South Korea's state-run research institute is set to ship its share for an "artificial sun" under construction in France under a seven-nation mega project called "International Thermonuclear Experimental Reactor (ITER)" aimed at developing technologies for a fusion power station.
The National Fusion Research Institute (NFRI) said it would ship vital assembly machines Sunday for the ITER program to build a nuclear fusion reactor, which is similar to the sun, near the Cadarache facility in Saint-Paul-lès-Durance in southern France.
Seven countries including South Korea, the United States, China and EU members have been involved in the project from 2007.
NFRI and Taekyung Heavy Industries Co., a private company, are responsible for building two gargantuan machines required in the creation of "Tokamak", a device which uses a magnetic field to confine the plasma in a shape of a ring. Tokamak is a vital part in producing controlled thermonuclear fusion power. Once delivered, the machines will be set up in the ITER assembly zone for safety tests.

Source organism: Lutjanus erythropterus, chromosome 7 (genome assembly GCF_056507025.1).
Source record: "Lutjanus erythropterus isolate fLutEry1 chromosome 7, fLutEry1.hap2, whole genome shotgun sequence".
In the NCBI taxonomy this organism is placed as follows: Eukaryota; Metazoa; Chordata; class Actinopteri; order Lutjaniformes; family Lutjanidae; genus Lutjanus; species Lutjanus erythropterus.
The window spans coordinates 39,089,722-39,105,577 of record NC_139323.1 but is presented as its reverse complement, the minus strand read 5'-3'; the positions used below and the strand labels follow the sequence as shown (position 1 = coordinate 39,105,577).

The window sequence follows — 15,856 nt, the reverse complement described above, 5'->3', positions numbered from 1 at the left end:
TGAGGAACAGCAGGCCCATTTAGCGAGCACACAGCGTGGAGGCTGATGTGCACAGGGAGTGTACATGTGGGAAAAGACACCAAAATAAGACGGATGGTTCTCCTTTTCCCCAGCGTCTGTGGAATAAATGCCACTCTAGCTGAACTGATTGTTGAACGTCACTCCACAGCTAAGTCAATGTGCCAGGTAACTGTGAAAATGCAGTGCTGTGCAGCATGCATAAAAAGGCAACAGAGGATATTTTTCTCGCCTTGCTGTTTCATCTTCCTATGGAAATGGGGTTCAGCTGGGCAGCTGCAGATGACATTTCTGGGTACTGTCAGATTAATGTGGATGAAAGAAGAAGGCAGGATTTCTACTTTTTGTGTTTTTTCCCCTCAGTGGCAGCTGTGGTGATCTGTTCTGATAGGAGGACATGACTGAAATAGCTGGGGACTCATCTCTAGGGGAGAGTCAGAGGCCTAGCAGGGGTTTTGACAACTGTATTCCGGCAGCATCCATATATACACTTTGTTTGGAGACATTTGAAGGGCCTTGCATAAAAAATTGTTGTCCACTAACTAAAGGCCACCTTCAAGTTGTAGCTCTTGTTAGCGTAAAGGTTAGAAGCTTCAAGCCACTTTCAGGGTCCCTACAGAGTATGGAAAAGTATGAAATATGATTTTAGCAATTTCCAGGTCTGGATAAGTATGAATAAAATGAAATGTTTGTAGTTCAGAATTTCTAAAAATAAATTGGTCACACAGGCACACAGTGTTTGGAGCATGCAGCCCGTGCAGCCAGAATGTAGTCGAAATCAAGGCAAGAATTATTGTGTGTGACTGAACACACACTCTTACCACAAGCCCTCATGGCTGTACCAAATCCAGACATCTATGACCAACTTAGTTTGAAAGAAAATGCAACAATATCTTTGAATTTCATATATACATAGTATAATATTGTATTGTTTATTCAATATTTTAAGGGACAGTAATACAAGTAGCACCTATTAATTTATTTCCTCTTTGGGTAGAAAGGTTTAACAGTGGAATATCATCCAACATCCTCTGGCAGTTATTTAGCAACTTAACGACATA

The ITER facility is expected to finish its construction phase in 2021. Plasma experiments will begin in 2025 and full deuterium-tritium fusion experiments in 2035. Once the fusion reactor is operational, it will become the world's largest magnetic confinement plasma physics experiment.
Fusion power, generated by nuclear fusion, has long been spotlighted as a safe next-generation power source capable of reducing radioactivity. However, commercialization has a long way to go because it's extremely difficult to produce the state of controlled fusion.
Park Sae-jin = firstname.lastname@example.org
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